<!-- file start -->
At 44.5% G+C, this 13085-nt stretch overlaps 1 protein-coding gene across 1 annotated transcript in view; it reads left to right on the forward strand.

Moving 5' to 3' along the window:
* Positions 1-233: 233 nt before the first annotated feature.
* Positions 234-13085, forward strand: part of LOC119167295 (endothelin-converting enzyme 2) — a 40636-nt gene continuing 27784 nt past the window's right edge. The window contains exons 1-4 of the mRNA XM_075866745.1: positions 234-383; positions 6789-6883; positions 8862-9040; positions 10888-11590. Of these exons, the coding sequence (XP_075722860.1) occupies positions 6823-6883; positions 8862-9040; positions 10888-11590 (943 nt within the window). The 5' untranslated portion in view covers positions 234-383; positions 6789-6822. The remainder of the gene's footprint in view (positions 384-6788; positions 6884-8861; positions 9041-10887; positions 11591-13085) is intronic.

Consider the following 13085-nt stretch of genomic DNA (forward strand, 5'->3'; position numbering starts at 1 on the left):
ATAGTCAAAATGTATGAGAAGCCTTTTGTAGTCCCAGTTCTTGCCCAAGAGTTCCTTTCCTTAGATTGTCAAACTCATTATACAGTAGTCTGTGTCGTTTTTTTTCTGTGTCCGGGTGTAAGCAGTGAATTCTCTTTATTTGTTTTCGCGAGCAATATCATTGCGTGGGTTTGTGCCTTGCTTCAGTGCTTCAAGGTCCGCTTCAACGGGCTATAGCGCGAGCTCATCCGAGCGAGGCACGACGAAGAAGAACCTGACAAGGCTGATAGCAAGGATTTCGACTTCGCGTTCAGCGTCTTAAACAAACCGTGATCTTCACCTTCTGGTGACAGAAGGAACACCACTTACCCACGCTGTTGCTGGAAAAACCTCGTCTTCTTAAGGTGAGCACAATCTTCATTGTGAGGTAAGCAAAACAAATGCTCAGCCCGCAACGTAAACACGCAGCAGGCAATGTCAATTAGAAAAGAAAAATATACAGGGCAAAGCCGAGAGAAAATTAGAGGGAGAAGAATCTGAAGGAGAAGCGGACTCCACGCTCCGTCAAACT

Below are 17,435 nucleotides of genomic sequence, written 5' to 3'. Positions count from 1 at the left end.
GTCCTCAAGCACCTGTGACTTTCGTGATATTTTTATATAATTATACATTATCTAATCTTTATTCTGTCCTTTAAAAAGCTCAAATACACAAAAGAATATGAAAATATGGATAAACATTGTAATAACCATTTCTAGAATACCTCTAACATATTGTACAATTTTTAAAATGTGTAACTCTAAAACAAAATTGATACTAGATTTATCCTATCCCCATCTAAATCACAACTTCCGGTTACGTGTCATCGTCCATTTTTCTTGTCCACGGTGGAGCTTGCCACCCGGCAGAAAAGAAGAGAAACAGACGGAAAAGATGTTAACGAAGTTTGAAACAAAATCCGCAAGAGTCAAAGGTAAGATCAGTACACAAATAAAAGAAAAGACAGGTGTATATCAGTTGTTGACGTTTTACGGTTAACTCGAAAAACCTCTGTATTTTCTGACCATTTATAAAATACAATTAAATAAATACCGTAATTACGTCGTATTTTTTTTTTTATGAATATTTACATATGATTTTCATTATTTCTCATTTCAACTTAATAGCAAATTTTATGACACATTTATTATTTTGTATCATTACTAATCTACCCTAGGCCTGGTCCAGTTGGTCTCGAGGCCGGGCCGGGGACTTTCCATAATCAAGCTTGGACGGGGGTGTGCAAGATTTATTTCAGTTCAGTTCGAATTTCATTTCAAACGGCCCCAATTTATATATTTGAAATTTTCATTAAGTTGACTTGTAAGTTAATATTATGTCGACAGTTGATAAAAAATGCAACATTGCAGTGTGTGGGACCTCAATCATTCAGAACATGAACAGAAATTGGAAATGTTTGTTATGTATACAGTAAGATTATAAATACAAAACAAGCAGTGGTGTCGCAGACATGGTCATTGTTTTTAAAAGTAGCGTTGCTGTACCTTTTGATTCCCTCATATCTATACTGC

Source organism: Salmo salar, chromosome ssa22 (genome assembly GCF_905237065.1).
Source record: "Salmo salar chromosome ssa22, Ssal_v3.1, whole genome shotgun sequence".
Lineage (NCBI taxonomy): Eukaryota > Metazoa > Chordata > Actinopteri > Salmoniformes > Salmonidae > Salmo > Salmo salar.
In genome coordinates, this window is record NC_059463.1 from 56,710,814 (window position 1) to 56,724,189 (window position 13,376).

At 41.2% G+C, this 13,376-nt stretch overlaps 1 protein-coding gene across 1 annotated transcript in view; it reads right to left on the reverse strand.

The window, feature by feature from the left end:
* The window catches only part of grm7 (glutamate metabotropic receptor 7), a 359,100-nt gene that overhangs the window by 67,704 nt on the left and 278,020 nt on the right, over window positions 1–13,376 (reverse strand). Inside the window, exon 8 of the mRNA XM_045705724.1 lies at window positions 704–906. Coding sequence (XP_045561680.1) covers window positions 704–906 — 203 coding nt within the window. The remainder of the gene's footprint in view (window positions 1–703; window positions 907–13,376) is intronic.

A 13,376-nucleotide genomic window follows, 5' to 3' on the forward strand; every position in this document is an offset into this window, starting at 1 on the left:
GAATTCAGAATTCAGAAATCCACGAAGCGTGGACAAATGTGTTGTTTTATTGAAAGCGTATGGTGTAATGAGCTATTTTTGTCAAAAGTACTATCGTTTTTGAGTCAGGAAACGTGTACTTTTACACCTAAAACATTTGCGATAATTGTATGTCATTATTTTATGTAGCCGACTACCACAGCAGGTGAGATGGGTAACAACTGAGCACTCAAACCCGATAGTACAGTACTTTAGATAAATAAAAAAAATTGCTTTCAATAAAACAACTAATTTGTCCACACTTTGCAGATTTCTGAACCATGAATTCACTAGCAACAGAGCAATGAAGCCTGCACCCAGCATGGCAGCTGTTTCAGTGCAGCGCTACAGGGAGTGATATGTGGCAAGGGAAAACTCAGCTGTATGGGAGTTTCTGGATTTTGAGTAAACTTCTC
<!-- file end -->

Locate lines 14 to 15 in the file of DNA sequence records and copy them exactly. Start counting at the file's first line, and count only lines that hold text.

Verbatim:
The window, feature by feature from the left end:
* The window catches only part of grm7 (glutamate metabotropic receptor 7), a 359,100-nt gene that overhangs the window by 67,704 nt on the left and 278,020 nt on the right, over window positions 1–13,376 (reverse strand). Inside the window, exon 8 of the mRNA XM_045705724.1 lies at window positions 704–906. Coding sequence (XP_045561680.1) covers window positions 704–906 — 203 coding nt within the window. The remainder of the gene's footprint in view (window positions 1–703; window positions 907–13,376) is intronic.